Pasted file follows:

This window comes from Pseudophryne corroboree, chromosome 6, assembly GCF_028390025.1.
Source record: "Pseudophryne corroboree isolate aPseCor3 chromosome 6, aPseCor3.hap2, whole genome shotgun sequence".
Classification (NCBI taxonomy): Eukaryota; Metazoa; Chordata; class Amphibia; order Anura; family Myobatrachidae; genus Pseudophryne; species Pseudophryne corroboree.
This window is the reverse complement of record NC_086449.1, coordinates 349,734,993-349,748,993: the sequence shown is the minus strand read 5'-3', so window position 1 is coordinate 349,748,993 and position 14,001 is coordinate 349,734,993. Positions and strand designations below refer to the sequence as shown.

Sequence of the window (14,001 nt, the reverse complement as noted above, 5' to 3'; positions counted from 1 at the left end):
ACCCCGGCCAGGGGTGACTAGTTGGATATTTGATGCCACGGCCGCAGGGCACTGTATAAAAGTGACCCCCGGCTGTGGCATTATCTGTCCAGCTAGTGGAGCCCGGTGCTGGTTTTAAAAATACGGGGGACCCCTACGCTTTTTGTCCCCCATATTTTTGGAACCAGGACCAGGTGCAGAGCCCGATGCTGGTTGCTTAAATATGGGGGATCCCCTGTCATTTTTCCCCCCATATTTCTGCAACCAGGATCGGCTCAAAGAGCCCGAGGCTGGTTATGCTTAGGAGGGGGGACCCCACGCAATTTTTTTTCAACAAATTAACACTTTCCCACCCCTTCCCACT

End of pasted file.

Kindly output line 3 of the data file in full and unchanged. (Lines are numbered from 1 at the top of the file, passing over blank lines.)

Classification (NCBI taxonomy): Eukaryota; Metazoa; Chordata; class Amphibia; order Anura; family Myobatrachidae; genus Pseudophryne; species Pseudophryne corroboree.